We pass removeChildInArray an array that contains only one node in it, however we could have built an array and sent a single command after we iterated through all the touches. I encourage you to try this as an exercise.
Since we are destroying a ship, we decrease currentNumberOfShips and increase our score!
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This last bit of this code checks if we are on the gameOver screen. If we are, we call our initalizeValues function, which will remove all children in the scene and start our game over again.
If you remember, this function is called every time update() is called.
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We are simply checking if we have no health left and our if game thinks its not game over yet.
If it is, we remove everything in the scene, display the game over screen, and set game over to true.
This function is also called every time update() is called.
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We iterate through every child in our scene and look at its y position. If its y position is zero, we remove the child from the scene, decrement the current number of ships, and decrement our health.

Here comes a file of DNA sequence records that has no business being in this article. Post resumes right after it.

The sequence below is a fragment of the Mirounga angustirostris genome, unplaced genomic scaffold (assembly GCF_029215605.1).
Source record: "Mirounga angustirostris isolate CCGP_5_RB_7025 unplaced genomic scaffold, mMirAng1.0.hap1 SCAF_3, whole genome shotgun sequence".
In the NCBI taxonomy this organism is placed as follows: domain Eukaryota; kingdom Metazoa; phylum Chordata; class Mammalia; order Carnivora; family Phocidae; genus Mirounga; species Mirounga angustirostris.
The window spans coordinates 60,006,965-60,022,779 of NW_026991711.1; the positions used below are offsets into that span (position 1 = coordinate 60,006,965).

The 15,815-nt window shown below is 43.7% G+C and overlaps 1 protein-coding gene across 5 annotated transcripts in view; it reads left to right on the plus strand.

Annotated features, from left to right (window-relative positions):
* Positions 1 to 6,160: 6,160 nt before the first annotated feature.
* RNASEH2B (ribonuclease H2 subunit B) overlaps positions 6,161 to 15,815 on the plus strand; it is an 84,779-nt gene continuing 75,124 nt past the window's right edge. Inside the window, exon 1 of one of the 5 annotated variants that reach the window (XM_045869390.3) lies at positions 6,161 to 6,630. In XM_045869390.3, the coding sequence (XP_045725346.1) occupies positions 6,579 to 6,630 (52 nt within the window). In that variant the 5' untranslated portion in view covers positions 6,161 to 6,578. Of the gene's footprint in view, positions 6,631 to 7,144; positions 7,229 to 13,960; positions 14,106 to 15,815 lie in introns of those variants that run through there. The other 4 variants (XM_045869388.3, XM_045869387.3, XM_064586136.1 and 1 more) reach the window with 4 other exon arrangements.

Another thing we could do here is check if “Destroyable” is the name of the child. I encourage you to try this.
Finally, this function will display our game over screen.
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This should look familiar to the code for our healthLabel. The only difference is we are using CGRectGetMidX and CGRectGetMidY.
Sweeet! We’ve written our first game in Swift. At least, it was MY first game with Swift. The game is a little boring, and ends rather quickly, however we know know how to set up 2D sprite games, and how to click and interact with the objects inside of them.
There are many things we could do to make this game better.
Sound. Everything is better with sound effects and music.
Common game design convention states that if we give the user a button, we should give them a reason to not press it. Our game does not support this yet. For homework, we could try decrementing the score every time a ship is missed.
Instead of going straight down, our ships could fly diagonally or follow curves like sine waves. This would be much more difficult and probably more fun.
We could put an actual battleship at the bottom of the screen and give the player a sense of identity.
We could add explosions and various other game juice. You would be surprised what some subtle screen shake and particle engines can add to a relatively boring game.
Anyways, I hope you enjoyed this tutorial. If you have any suggestions for future tutorials or just advice how to make my code better, please feel free to leave a comment. Thanks for you time, and enjoy learning Swift!